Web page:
What Parents Need to Know
Parents need to know that there's some crude humor and sexual innuendo that will probably go over the youngest kids' head. The animals confront assorted dangerous situations, including an encounter with police, containment in crates (dark, closed spaces), a stormy sea and shipwreck, and, most alarmingly, a startling personality change in Alex, the lion, when he wants to eat his friends. There's a shooting with tranquilizer darts in which a character hallucinates to the tune of Sammy Davis Jr.'s song "Candyman" (younger viewers won't know this is about drugs, but the allusion is there). Gloria the hippo briefly appears with seaweed on her body, simulating "pasties" on breasts and crotch area. The lemurs are hunted by scary hyena-like creatures. A secondary plot has a crew of penguins acting like spies, which has them tunneling out of the zoo, knocking out a ship's captain, and stealing an ocean liner.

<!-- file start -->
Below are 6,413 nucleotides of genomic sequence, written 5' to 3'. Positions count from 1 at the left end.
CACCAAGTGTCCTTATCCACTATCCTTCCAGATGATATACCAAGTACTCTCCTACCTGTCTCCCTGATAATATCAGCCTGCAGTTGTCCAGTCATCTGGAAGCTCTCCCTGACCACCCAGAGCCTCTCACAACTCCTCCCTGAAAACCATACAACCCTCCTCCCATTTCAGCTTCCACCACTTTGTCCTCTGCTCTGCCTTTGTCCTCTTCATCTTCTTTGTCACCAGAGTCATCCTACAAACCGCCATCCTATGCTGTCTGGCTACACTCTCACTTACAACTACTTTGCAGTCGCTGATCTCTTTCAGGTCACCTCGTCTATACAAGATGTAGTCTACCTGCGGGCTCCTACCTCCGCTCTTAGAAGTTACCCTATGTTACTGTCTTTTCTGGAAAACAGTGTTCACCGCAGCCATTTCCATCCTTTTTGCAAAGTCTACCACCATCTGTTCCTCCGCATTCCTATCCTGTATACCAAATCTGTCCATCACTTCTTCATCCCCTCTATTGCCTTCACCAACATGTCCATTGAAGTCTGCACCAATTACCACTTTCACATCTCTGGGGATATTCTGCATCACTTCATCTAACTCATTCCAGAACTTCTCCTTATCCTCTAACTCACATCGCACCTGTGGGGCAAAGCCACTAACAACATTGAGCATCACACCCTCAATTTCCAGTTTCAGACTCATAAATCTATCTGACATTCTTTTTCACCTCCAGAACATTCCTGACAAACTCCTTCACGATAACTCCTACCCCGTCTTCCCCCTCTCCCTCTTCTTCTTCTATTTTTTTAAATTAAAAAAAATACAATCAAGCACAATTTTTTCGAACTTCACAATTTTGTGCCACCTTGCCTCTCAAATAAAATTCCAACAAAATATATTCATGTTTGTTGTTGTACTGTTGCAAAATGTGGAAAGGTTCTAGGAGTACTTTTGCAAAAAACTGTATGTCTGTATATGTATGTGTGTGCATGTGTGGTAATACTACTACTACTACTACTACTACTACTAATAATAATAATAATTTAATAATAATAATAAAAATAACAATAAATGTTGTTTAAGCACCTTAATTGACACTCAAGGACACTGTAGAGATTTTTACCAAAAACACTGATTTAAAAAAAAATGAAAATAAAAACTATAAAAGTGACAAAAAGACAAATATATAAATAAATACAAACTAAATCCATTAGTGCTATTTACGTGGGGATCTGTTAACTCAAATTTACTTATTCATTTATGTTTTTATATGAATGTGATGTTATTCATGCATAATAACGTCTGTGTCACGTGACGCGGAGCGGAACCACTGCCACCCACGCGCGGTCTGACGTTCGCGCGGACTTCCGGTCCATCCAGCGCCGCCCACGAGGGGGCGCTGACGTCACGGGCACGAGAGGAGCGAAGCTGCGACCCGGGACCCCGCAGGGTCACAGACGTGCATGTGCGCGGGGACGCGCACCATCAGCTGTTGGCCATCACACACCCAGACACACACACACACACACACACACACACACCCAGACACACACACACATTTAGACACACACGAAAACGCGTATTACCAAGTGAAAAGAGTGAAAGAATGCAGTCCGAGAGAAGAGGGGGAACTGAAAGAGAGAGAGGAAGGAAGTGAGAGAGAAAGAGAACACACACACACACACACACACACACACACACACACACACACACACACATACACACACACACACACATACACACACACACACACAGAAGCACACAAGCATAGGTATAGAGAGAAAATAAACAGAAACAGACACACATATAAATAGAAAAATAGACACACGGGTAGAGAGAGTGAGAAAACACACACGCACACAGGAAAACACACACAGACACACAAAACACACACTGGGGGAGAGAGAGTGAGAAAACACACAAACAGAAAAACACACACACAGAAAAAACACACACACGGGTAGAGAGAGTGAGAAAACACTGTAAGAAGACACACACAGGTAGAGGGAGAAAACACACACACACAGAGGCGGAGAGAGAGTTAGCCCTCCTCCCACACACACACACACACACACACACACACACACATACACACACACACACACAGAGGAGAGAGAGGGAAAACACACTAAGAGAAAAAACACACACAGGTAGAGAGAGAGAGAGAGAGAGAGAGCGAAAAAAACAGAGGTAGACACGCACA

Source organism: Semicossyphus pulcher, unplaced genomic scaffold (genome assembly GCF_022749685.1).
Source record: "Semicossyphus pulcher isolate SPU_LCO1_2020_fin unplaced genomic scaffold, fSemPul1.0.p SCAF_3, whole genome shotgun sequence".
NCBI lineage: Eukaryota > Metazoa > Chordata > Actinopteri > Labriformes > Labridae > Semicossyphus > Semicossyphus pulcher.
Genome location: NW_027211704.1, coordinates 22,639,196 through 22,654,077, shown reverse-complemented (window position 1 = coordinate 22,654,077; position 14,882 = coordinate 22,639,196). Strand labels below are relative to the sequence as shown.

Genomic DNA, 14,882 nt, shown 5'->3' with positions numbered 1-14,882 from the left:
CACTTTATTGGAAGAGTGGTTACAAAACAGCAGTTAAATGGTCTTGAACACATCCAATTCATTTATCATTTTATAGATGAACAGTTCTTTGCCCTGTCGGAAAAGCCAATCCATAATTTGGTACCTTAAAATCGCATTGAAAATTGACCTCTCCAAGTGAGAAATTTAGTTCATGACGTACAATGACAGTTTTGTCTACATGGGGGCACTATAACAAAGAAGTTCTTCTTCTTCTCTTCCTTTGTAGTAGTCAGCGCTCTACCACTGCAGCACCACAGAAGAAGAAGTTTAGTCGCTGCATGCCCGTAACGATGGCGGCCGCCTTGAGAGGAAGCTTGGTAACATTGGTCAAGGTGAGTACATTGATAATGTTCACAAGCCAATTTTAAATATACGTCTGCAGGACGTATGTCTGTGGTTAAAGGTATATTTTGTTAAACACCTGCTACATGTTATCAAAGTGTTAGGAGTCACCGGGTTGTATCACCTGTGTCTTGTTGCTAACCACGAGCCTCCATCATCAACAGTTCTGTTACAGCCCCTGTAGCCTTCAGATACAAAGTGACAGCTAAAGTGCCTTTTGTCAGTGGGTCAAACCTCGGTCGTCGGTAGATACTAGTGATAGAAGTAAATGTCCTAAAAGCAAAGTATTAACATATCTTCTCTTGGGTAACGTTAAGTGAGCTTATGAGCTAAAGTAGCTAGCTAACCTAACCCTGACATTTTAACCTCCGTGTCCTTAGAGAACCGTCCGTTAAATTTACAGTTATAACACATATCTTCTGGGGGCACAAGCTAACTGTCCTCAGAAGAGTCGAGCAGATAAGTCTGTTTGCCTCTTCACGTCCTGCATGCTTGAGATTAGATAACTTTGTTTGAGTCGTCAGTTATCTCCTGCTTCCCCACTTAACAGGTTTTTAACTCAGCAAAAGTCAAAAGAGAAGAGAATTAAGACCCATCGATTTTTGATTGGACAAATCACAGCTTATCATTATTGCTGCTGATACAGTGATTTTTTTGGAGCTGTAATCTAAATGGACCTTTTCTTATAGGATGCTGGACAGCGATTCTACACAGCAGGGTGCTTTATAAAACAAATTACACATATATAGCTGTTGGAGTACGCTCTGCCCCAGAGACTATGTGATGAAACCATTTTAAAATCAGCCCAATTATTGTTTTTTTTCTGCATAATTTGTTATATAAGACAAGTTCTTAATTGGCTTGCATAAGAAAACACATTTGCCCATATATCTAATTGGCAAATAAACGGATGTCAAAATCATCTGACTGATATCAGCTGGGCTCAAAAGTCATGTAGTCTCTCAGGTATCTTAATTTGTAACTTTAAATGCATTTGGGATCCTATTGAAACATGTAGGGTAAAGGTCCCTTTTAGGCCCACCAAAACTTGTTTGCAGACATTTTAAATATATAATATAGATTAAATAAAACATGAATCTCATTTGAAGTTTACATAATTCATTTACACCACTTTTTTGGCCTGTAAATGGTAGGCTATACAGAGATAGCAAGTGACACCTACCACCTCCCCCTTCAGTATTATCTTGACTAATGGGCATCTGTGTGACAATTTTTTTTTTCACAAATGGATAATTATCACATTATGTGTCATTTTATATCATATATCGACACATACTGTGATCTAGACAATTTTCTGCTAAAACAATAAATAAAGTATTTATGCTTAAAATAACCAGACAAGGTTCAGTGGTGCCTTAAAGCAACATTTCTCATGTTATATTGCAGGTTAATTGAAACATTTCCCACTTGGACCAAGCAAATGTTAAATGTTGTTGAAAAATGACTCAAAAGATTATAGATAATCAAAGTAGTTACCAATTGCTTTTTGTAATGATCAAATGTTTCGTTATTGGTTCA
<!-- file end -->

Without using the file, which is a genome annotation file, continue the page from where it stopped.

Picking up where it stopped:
- Families can talk about the film's portrayals of friendships and how friends can deal with their companions' different personalities. Did you relate to any of the friendships portrayed here?
- Families can also discuss the film's use of cliches and stereotypes as jokes (the "island" music that characterizes the lemur community, the whiny hypochondriac, the fey lemur king). Why do movies use so many stereotypes? At what point do stereotypes do harm?